Without the testimony of Edward White, the incident at Risdon Cove is reduced to the small affray reported by Lt Moore. An affray provoked by apparent hostility on the part of the Aborigines and which resulted in the death of a handful of them. That this was a tragedy goes without saying but, in the context of the times, cannot, by any stretch of the imagination be described as ‘the opening shot in a war that would result in the near extermination of Tasmanian Aborigines’, as it was in the Wall Street Journal article.
Having disposed of Edward White’s testimony, the authors then turn their attention to the political dimension of this obsession of the old historians with genocide. ‘Why do intellectuals like genocide?’, the authors ask.
Truth Telling at Risdon Cove is a beautifully produced coffee-table style book, enhanced by many illustrations, including extracts from critical primary sources accompanied, in most cases, by easy-to-read transcripts. It is fully supported by extensive footnotes, bibliography and index. It is in fact a work of scholarship, albeit one that is easily digestible by the most untutored reader.
This book is important beyond the imperative to correct one false narrative. George Orwell was wrong only in his timing — 1984 came and went with barely a whimper, but in 2022 the rewriting of history is well entrenched in all our institutions. Dr Michael Connor – who has also confronted major defects in the scholarship of many of the old historians pushing the genocide line – notes that much of what passes for history in recent publications is not based on primary sources but on the interpretations of those who have gone before them. They simply accept, at face value, what has already been claimed as fact by someone else. But his own research has shown, as just one example, that the much-touted Convincing Ground Massacre in Victoria has been greatly exaggerated.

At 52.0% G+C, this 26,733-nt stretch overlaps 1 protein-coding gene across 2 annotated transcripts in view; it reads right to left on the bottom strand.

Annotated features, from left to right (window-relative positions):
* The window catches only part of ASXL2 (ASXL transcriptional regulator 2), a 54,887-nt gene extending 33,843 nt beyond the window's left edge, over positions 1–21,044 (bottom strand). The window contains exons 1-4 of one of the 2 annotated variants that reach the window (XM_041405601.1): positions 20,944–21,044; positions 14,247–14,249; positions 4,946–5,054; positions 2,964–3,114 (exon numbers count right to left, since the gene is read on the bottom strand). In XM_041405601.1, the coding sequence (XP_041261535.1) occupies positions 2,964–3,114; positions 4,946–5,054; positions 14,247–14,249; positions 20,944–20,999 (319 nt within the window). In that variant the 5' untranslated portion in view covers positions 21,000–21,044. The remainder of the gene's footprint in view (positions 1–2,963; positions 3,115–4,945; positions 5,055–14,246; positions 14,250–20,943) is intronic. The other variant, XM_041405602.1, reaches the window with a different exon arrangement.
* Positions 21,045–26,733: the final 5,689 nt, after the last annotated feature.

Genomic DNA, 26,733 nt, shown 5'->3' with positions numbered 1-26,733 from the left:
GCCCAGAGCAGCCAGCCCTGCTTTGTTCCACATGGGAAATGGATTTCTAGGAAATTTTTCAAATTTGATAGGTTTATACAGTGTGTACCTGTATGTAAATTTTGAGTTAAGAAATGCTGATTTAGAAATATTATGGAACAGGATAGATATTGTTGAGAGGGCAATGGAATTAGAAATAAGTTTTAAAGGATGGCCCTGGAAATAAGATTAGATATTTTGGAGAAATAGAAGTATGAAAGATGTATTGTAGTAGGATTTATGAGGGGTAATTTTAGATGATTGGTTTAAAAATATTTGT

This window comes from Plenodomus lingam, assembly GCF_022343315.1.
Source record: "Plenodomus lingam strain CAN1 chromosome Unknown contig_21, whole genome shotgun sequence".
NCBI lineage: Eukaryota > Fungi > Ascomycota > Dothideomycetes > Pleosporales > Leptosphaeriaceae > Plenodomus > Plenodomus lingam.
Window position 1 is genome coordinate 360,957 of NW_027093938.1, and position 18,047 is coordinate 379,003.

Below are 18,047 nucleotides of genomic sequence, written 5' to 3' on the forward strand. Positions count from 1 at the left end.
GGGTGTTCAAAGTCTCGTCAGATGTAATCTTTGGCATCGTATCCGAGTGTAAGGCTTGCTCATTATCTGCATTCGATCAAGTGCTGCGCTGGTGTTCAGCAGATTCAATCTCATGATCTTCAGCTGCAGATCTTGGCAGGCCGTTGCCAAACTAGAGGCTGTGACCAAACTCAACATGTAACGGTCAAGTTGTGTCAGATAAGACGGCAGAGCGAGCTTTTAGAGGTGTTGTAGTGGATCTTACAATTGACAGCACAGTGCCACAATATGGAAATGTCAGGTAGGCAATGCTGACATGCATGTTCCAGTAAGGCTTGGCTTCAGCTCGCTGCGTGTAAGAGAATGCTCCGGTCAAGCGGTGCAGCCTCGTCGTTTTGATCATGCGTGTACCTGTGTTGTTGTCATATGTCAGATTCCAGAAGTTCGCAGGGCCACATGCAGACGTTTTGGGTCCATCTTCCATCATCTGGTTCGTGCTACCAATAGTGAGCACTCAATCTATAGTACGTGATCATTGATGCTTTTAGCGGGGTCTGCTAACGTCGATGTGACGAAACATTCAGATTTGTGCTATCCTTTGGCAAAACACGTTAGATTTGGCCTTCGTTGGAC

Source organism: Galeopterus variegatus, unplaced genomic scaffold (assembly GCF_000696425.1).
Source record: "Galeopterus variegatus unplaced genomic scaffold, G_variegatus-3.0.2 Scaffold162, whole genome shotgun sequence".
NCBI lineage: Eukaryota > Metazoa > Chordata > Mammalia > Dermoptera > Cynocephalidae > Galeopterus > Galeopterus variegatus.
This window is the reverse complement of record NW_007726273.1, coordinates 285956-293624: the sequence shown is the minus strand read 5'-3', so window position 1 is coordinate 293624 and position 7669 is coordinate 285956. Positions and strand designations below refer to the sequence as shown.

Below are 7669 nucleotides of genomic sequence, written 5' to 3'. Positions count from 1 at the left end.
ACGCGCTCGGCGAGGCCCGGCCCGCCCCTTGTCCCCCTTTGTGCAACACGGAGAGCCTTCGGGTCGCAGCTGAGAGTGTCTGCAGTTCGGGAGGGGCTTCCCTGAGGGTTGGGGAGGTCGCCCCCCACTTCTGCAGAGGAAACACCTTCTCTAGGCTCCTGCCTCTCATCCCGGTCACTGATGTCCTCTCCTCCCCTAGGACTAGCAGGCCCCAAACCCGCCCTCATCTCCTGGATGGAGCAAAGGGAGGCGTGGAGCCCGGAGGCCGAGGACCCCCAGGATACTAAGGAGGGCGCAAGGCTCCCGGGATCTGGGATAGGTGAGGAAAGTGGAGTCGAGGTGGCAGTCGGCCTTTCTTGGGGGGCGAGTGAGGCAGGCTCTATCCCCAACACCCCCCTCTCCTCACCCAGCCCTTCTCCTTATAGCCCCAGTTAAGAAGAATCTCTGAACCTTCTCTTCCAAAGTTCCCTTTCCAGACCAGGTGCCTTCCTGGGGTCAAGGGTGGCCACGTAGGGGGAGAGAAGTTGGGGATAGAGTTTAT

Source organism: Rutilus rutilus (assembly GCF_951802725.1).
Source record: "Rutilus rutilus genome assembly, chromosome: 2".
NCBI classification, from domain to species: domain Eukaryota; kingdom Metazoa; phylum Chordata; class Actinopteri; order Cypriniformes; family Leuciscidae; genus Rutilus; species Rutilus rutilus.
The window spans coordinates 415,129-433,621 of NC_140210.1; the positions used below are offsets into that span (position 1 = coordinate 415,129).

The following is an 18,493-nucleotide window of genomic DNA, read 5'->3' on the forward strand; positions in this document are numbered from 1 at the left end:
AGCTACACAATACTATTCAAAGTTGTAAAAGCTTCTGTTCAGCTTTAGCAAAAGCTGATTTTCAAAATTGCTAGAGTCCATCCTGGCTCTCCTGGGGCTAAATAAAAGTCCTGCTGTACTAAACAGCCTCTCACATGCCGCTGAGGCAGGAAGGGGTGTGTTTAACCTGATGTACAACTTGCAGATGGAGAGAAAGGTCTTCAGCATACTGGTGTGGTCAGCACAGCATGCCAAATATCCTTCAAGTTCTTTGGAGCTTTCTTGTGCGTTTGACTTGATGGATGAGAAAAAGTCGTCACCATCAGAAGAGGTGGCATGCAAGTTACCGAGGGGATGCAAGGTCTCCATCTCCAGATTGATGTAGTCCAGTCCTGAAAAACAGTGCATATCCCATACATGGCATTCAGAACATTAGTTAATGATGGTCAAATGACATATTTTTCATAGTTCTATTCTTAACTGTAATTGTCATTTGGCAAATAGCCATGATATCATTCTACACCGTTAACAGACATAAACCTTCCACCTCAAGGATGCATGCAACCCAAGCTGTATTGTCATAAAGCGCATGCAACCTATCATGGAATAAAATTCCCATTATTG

But it is not just misinterpretation or exaggeration of primary sources that is at issue. Old historians are not above inventing their own facts. Seymour, Brown and Karge have uncovered one such example of an apparent invention on the part of one eminent historian whose 2003 work is regarded as the ‘go to’ reference for the Risdon Cove narrative. That historian has failed to respond to invitations to explain this anomaly.
If this decline in academic standards is to be rectified, it will happen one battle at a time and will not be achieved by scholarly articles in conservative publications. It will only happen when the broader public is made aware of our real history. Books such as Truth Telling at Risdon Cove will be an important part of this process.
I thoroughly recommend this book which is published by Risdon Cove Publishing and is available at all good bookshops or on-line at www.hidden-histories-tas.org for $44.95.
Peter O’Brien’s latest book, Villian or Victim? A defence of Sir John Kerr and the Reserve Powers, can be ordered here